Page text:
Turn Left at September
O'Conner, Springfield and McCoy series, No. 2
by Dennis Collins
Dennis Collins has a nice way of writing about horrible issues and a certain class that
separates him from the mundane. You have friends meeting in a bar/eatery on a Friday night
and think that they are just going to be discussing the latest movie or the next place they
can go and have some fun. But that is not what the biggest part of the speculation is on
the four Friday nights just before Christmas this year for the group of three friends.
Two of the three are Detectives Otis Springfield and Albert McCoy, and the third, Michael
O'Conner, is an enterprising Private Detective. They have become fast friends despite
many turns in their careers and lives. O'Conner lives up in the northern woods of Michigan,
and Springfield and McCoy are both in Detroit. They gather occasionally for a brew and
dinner after a long week. They share shoptalk and think about getting away from it all
to spend New Year's in the northern country where it is cold and desolate, far away from
the turmoil of the city. Life is brewing a storm for the three of them, and it all concerns
a young girl who is trying to right her choices and make a better place for her future.
The young gal, Monica, working as a drug pusher, also just made a step that will change
her whole future if, and it is a big IF, she can get away from the gang of thugs that supply
her stash for sale to young school kids on the street. The leader of that gang is a guy
named Billy Bones, and he holds court in an old run-down, deserted, decrepit neighborhood.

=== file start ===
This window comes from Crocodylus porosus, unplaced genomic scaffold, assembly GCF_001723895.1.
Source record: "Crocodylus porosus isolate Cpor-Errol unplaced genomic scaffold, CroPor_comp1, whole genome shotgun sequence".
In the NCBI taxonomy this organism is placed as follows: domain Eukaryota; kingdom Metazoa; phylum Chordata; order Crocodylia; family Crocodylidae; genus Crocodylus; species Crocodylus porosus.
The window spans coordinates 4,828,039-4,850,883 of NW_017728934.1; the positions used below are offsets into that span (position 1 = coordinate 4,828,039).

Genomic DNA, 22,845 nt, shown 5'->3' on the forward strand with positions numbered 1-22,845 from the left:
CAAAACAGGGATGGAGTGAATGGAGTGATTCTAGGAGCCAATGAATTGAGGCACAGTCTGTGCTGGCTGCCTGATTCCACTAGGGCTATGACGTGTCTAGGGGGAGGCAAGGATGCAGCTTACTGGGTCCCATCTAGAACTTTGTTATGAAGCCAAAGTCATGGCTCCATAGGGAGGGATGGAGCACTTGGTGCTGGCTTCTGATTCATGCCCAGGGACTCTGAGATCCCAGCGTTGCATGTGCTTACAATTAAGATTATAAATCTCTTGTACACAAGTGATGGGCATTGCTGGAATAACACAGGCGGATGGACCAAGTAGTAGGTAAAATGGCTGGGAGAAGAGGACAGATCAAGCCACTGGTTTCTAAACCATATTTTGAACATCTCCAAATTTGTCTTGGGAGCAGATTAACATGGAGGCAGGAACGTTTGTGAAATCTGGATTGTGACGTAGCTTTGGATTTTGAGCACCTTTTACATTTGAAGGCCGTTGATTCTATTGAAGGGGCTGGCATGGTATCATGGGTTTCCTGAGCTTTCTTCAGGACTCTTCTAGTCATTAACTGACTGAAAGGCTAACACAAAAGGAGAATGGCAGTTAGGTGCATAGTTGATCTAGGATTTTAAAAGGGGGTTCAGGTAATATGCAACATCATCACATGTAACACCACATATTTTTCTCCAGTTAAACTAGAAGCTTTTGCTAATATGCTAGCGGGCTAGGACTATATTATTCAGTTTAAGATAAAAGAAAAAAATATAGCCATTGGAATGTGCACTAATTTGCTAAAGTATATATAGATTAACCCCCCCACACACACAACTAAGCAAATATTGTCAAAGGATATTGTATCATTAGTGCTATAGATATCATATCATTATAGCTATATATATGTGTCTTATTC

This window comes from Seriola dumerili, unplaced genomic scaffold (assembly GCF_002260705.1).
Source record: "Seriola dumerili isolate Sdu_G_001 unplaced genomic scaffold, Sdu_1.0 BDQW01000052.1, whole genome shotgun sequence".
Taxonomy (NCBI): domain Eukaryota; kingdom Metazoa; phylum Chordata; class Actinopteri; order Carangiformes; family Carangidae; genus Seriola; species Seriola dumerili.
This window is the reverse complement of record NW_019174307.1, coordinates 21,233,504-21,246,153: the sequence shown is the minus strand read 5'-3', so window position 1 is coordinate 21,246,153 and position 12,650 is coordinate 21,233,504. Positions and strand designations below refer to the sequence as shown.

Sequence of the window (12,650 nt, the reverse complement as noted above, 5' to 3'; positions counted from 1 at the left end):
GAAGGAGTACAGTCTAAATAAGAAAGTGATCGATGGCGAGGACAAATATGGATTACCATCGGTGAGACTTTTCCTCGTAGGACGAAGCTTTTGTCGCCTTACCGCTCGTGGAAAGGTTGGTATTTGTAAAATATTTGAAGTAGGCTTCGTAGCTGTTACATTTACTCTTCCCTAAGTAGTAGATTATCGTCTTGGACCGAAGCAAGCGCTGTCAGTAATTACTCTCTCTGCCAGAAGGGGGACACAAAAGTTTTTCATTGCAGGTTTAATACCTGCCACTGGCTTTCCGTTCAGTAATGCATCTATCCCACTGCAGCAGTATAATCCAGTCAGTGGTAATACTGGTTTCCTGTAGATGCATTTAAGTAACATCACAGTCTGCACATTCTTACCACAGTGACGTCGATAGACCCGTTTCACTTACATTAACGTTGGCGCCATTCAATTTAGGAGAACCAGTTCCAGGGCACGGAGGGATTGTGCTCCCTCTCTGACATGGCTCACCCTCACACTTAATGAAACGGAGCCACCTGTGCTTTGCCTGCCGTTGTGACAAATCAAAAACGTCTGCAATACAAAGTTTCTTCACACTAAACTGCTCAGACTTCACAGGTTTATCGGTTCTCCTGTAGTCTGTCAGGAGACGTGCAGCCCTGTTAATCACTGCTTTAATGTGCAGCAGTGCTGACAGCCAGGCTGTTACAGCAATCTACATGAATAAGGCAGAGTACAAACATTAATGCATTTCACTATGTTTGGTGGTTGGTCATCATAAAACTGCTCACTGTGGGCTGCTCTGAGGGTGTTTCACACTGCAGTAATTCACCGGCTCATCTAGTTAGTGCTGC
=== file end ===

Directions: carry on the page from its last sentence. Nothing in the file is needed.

The cops have been trying for a decade to get this guy. Billy Bones is an evil genius and
uses his mind to play a deadly game with Monica that, when she finally figures it all out,
has her running scared. He likes the game and demands payment be made for her transgressions
The chase is on and Monica is the prize, but she finds help from the unlikely trio of
friends. People die horrible deaths, but Collins dresses them nicely, so even as you know
they have expired in very nasty ways, it is palatable.
This is Collins's second novel, and he has a very entertaining way about his writing and
use of everyday language to make the reader feel comfortable. I sat down and read the book
in about two days, and even though I had to stop and do things during that time, I picked it
up as fast as I could. Collins has the ability to tell a story that weaves you into it as
a bystander so that you really want to know what happens next. I think soon Collins will
be a household name in the mystery writing business. He has a bright future as an author
and storyteller. He makes the characters very real, with depth and clarity. The fact
that they are all just like the guy down the street or at the neighborhood bar makes you
feel as though you know each of them, and you read faster so that you can find out what
eventually happens. A tight, well-written, gripping story of trying to beat the odds.
Murder mystery, suspense|
NOTE: Very mild, very soft crime, easy to read and more enjoyable to this reviewer than
most graphic murder mysteries.|
Holidays: Christmas and New Years
Claudia Turner VanLydegraf|